Anterior Segment Mesenchymal Dysgenesis

Background and History: 

This is another example of a mutation in a gene regulating the formation of embryonic tissue with serious consequences in subsequent development. In this case the tissues involved are primarily the cornea (windshield of the eye) and the lens.


Clinical Correlations: 

Infants are born with deformities of the cornea and iris.  This can be mild or severe enough to cause dense cloudiness.  The iris may be partially adherent to the cornea which is often smaller than normal.  The lens usually has some opacities. These may be mild but are often progressive.  Other patients have dense opacification of the lens from birth.  Vision is highly variable, ranging from normal to bare motion detection.  Glaucoma is usually not a clinical feature and there are no systemic abnormalities.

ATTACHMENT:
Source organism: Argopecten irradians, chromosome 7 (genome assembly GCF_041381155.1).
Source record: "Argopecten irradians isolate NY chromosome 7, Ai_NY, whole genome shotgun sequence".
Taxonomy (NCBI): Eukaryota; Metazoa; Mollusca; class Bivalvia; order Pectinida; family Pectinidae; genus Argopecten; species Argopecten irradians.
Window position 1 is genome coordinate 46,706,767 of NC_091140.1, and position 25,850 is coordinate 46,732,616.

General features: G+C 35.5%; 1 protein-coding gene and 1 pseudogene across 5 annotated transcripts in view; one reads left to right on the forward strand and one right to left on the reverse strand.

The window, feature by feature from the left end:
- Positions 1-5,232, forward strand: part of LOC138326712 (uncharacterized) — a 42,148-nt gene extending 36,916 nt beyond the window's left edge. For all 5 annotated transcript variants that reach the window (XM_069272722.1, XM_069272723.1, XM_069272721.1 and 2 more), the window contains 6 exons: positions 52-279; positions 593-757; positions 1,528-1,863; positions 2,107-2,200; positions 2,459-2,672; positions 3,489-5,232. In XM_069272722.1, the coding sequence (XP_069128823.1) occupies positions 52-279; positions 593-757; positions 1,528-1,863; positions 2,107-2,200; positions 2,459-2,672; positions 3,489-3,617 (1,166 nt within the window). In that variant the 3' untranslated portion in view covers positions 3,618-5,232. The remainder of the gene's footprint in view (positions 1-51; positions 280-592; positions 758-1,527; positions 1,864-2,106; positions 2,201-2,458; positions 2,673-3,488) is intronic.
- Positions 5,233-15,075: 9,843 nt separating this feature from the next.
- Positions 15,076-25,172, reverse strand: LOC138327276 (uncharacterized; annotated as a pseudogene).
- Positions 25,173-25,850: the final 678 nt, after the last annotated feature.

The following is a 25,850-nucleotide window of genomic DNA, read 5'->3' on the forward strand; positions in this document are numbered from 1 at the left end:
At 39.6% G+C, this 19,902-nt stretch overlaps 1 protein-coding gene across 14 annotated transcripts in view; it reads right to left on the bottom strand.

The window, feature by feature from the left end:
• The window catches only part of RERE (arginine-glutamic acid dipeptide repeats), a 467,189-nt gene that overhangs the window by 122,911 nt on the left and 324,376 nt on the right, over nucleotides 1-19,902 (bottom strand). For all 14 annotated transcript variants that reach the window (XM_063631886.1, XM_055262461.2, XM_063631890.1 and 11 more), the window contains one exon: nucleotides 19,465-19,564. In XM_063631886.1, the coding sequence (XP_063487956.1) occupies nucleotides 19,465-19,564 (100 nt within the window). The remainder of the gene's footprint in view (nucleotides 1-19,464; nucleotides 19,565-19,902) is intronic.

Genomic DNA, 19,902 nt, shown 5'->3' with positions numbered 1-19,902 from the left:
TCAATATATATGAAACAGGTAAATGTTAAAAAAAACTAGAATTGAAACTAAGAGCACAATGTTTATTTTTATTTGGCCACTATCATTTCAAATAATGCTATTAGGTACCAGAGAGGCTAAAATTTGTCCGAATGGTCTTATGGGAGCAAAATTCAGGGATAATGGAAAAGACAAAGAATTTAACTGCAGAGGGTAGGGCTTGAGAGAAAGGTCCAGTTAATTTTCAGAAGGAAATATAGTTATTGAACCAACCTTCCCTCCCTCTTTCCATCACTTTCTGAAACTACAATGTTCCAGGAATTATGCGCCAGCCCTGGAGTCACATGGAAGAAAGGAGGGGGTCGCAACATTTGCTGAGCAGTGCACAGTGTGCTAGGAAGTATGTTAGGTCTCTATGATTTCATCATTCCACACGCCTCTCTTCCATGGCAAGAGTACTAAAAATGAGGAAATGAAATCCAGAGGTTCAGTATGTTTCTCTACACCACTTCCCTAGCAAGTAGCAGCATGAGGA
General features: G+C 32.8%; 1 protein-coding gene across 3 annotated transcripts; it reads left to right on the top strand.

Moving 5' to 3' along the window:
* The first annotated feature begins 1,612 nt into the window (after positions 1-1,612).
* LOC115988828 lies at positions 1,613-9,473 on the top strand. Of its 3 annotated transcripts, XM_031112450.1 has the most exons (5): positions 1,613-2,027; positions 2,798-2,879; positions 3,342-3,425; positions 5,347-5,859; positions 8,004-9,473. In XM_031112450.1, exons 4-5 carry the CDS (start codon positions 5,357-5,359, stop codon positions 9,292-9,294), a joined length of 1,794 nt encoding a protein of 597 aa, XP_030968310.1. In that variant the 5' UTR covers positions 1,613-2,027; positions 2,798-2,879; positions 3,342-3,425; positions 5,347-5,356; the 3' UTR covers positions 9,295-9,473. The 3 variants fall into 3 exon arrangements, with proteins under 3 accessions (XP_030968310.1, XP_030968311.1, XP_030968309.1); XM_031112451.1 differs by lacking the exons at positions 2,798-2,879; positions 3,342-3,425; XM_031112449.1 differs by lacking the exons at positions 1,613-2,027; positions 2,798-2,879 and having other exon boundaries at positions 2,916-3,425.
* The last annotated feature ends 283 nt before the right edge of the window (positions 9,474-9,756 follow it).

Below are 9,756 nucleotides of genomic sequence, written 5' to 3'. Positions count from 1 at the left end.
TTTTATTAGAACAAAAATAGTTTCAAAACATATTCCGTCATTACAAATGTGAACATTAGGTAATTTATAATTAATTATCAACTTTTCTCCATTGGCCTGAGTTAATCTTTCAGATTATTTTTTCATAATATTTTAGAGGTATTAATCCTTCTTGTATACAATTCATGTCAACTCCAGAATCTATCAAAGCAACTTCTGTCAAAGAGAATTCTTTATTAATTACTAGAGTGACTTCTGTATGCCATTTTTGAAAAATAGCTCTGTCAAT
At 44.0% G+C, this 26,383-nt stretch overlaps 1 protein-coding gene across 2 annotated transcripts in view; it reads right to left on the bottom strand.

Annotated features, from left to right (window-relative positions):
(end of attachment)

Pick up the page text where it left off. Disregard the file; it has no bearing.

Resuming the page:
Mutations in at least 2 genes seem to be responsible for this disorder which is inherited in an autosomal dominant pattern.  Parents with this condition have a risk of 50% of passing the mutation to each of their children.

Diagnosis and Prognosis: 

This condition is diagnosed by an ophthalmologist who does a complete eye examination to determine the extent of the abnormalities.  Cataracts sufficiently dense to interfere with vision can be surgically removed.  Corneal transplantation has been done in patients who have severe opacification.

Additional Information
Autosomal dominant